Lifeline extended for critically endangered porpoise
Mexico's recent decision to buy-out gillnet fisheries in the upper Gulf of California may give one of the world's rarest species the breathing space it needs to survive. Time is still ticking, but the move provides hope for the world's smallest porpoise and local fishing communities.
Along with suspending gillnet fishing from March 2015, the Mexican authorities will invest US$36 million each year to support affected fishing communities and boost conservation efforts. The funds will compensate fishers for abandoning gillnets and pay for surveillance work by local communities in support of federal law enforcement efforts.
"The buy-out of gillnet fisheries and the fair economic compensation to fishers affected by this measure clearly demonstrates the Mexican government's determination to save the vaquita from extinction," said Omar Vidal, CEO of WWF-Mexico.
The move comes just in time for World Wildlife Day and for the vaquita. The population of vaquita—Spanish for 'little cow'—has declined dramatically in recent years to fewer than 100 due to the extensive use of legal and illegal gillnets.
A series of successful initiatives led by the Mexican government beginning in 2008 helped to slow the vaquita's decline. The loss rate rocketed back up in 2012 due to soaring growth in the illegal totoaba fishery – an endangered fish whose swim bladder is trafficked to China across the Mexico-US border – and an increase in the number of illegal gillnets used to catch shrimp. With more vaquita ending up in gillnets, the future of the species looked bleak.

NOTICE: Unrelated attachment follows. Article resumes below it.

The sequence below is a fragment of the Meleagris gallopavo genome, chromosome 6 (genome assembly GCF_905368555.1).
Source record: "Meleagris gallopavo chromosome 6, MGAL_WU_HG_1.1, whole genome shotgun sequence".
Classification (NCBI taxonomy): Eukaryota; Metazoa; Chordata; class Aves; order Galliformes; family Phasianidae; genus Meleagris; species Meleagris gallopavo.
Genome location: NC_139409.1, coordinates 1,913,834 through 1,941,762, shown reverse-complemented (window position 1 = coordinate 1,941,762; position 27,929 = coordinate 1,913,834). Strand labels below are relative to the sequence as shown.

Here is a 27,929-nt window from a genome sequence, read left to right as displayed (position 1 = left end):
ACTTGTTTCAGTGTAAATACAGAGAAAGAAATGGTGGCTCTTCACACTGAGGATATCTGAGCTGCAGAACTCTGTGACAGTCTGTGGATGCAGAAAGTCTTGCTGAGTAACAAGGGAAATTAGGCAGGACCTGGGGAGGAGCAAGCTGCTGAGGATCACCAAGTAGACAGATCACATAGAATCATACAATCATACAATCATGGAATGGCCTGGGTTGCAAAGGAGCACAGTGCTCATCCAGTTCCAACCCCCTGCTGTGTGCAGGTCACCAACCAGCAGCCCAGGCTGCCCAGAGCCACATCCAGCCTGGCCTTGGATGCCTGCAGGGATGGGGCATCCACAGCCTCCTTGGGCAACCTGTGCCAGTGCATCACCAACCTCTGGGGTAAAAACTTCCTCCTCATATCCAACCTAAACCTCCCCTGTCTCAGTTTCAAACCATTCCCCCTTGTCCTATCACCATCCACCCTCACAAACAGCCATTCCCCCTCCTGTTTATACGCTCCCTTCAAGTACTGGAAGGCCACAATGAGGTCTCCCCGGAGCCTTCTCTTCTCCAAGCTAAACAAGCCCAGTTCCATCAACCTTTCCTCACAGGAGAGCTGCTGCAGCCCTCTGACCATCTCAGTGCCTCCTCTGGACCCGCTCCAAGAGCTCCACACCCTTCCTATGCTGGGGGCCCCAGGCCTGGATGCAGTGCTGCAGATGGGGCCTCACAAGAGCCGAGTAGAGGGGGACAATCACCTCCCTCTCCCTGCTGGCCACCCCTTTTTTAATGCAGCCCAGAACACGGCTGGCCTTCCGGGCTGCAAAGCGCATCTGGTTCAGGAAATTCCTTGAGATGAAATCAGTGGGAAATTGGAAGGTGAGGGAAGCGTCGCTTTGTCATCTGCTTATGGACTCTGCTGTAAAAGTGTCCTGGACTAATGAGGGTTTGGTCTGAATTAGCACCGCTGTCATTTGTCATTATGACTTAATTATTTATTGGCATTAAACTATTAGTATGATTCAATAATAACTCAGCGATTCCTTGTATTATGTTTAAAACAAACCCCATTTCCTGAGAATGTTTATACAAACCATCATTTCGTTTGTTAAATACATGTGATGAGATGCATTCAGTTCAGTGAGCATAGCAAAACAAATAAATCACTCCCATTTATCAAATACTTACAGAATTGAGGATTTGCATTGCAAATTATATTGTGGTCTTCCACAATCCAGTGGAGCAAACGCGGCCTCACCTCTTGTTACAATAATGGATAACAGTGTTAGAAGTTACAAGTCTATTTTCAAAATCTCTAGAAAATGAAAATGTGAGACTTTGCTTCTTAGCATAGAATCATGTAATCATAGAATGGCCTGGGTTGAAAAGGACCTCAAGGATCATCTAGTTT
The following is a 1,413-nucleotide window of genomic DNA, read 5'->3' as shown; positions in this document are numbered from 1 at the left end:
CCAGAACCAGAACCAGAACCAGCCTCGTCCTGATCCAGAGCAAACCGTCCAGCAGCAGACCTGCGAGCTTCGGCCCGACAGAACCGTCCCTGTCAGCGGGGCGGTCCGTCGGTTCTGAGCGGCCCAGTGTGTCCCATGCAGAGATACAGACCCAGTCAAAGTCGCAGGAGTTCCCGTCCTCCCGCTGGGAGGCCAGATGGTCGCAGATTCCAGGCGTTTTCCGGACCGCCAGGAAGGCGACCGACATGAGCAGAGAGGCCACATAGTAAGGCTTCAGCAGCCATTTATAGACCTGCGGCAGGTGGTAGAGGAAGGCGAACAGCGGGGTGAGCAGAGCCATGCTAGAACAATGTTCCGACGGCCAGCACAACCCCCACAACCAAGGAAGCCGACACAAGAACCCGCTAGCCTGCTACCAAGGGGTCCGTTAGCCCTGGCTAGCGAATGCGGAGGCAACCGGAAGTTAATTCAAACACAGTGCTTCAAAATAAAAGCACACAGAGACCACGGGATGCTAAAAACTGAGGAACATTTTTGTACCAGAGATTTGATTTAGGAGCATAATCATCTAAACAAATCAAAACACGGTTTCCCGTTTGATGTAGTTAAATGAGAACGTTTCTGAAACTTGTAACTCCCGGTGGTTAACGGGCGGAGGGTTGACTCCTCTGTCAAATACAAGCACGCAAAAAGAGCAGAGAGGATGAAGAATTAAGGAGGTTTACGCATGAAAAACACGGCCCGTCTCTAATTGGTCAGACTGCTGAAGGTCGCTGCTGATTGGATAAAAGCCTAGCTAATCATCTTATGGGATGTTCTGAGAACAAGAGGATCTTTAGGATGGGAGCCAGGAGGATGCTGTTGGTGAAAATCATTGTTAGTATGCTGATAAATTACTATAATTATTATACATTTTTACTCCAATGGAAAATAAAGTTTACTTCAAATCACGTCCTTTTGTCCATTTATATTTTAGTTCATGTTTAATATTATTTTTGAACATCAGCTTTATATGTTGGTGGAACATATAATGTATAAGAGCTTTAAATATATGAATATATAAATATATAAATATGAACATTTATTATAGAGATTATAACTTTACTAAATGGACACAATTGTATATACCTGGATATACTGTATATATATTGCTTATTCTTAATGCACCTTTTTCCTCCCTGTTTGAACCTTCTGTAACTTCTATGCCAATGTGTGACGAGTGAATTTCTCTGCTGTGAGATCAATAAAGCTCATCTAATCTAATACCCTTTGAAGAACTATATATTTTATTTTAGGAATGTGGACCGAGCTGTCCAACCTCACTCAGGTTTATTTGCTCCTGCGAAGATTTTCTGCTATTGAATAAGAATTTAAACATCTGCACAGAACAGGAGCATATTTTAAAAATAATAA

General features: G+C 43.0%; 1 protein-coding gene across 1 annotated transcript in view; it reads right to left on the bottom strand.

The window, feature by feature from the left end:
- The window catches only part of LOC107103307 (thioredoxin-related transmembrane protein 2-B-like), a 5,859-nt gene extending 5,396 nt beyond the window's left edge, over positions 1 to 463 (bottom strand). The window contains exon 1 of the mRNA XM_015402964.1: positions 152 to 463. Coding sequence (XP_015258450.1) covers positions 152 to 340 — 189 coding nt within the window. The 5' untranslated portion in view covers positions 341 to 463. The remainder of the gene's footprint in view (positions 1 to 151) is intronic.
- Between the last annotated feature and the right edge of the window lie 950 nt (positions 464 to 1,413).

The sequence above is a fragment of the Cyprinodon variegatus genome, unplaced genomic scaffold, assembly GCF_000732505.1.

The recent move by Mexico's government offers renewed hope for the vaquita and the fishing villages of El Golfo de Santa Clara and San Felipe.
"This buy-out and compensation scheme is the most comprehensive set of measures to be implemented in the past twenty years in the fight to save the vaquita and provide the local communities with sustainable livelihoods," said Vidal. "This unprecedented multi-stakeholder effort not only provides hope to the vaquita, but is also a great example for people working to protect other critically endangered small cetaceans affected by gillnets across the world."
The move will also provide a window of opportunity to promote the adoption of existing, sustainable fishing practices and to develop alternatives to transform the local fishing industry.
"The new law is just the start. We will continue to collaborate with the authorities and the communities, as well as reaching out to partners nationally and internationally, to support the efforts of the Mexican government so as to ensure that this initiative succeeds," added Vidal.
For more than 15 years, WWF has worked with partners to help conserve the vaquita and support sustainable alternatives for fishing communities, including developing innovative fishing gear that does not accidentally trap and kill vaquitas.